Voters will head to the polls in Taiwan on January 13 to elect a new president and parliament amid increasing tensions between the self-governing island and China, which has ramped up its military presence in the Taiwan Strait and South China Sea in recent years.
Taiwanese voters will chose a new leader to succeed Tsai Ing-wen, Taiwan’s first female president who is finishing her second term after winning elections in 2016 and 2020. Tsai is a member of the Democratic Progressive Party (DPP), which is loathed by China’s Communist leaders because it views Taiwan as a sovereign nation – instead of being part of China as claimed by Beijing. She cannot run again due to term limits.
Voters will be choosing their president from three candidates. A fourth potential contender, billionaire Terry Gou, the founder of Apple’s major supplier Foxconn, withdrew hours before the deadline to formally register as a candidate.
The opposition comprises Kuomintang (KMT), the Chinese nationalist party that fled to Taiwan in 1949 after losing a civil war and ruled the island with an iron fist for almost 40 years, and the Taiwan People’s Party (TPP), a centrist alternative party founded only in 2019. They failed to join forces to run against the ruling DPP after their leaders quarreled on live television and ended up registering separate presidential bids.
After shaking off decades of KMT-imposed martial law, Taiwan held its first direct presidential election in 1996. Since then, only candidates from the two major parties – the KMT and the DPP – have captured the presidency.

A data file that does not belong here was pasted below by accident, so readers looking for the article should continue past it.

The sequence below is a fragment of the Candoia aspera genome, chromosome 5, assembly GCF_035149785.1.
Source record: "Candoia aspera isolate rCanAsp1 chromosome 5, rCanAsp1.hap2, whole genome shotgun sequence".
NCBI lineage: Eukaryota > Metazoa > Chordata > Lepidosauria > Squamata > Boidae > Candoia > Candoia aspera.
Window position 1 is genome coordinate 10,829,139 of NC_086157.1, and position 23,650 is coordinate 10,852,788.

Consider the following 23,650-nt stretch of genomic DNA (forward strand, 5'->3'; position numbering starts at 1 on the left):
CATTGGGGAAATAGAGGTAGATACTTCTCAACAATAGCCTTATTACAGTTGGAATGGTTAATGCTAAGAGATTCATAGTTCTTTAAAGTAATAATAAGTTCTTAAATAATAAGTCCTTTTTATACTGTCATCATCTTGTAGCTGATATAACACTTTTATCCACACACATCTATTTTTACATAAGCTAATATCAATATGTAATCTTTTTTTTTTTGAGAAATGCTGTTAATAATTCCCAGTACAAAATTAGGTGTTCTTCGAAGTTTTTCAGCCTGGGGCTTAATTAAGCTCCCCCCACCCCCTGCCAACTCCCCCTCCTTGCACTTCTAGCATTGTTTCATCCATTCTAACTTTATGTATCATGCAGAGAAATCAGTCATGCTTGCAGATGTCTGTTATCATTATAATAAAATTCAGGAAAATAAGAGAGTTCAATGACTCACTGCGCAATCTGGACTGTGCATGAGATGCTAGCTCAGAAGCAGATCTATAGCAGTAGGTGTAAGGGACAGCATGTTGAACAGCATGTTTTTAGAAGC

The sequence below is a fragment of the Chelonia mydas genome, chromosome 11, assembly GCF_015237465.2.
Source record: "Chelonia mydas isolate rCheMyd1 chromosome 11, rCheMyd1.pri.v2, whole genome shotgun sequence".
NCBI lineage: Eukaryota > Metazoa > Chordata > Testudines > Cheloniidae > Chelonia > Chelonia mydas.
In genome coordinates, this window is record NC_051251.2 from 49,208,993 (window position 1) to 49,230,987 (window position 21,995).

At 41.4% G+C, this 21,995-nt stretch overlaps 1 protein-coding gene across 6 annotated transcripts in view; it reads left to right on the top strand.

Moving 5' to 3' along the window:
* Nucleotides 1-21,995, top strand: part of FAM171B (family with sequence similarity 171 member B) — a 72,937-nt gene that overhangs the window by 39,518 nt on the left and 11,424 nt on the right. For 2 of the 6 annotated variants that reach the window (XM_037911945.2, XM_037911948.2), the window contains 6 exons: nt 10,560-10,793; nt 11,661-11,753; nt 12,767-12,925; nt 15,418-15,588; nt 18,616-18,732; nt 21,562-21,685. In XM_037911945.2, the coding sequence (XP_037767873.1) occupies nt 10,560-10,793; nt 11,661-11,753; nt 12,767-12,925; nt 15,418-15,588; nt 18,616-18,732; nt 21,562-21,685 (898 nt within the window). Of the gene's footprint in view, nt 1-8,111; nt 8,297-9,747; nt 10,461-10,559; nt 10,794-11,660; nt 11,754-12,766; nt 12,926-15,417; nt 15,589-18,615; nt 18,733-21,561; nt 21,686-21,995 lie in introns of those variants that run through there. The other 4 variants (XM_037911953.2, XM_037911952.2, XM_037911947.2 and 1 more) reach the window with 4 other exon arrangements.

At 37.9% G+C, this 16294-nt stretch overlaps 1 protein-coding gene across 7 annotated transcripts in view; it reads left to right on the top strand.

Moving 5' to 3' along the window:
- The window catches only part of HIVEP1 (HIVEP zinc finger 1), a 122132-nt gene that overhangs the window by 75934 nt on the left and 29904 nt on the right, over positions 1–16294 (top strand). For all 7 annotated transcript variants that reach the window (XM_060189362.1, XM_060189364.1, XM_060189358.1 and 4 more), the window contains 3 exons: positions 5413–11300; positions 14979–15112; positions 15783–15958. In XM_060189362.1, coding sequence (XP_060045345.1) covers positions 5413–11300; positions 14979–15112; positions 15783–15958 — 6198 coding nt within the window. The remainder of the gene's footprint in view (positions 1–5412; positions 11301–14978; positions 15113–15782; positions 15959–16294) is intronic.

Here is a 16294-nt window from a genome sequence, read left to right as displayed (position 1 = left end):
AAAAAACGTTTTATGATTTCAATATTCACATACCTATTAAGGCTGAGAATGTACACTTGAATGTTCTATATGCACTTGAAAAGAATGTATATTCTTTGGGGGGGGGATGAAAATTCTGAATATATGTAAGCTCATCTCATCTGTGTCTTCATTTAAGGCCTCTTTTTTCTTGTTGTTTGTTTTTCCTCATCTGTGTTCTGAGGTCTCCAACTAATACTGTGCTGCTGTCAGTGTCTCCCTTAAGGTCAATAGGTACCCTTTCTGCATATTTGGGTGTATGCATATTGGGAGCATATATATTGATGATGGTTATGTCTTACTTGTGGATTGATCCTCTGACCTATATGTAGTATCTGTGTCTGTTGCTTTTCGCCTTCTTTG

Taiwan’s presidential elections are won by simple majority of votes and take place every four years. The presidency has a two-term limit.
On Saturday, citizens will choose their president for the eighth time in a three-way race without a clear favorite.
Taiwanese election base
Nearly 20 million people in Taiwan are eligible to cast their ballots in the presidential election across almost 18,000 voting stations. Around 1 million will be first-time voters.
The issue of identity – tied to Taipei’s tense relationship with Beijing – has been one of the most significant political divisions on the island, and studies show it was closely linked to voting patterns in previous elections.
China’s ruling Chinese Communist Party (CCP) views Taiwan as part of its territory, despite having never controlled it. The CCP has long vowed to “reunify” the island with the Chinese mainland, by force if necessary.
Since 1992, the National Chengchi University’s Election Study Center conducted polls asking adult residents about their national identity. Over the past decade, a growing majority of respondents have identified solely as Taiwanese.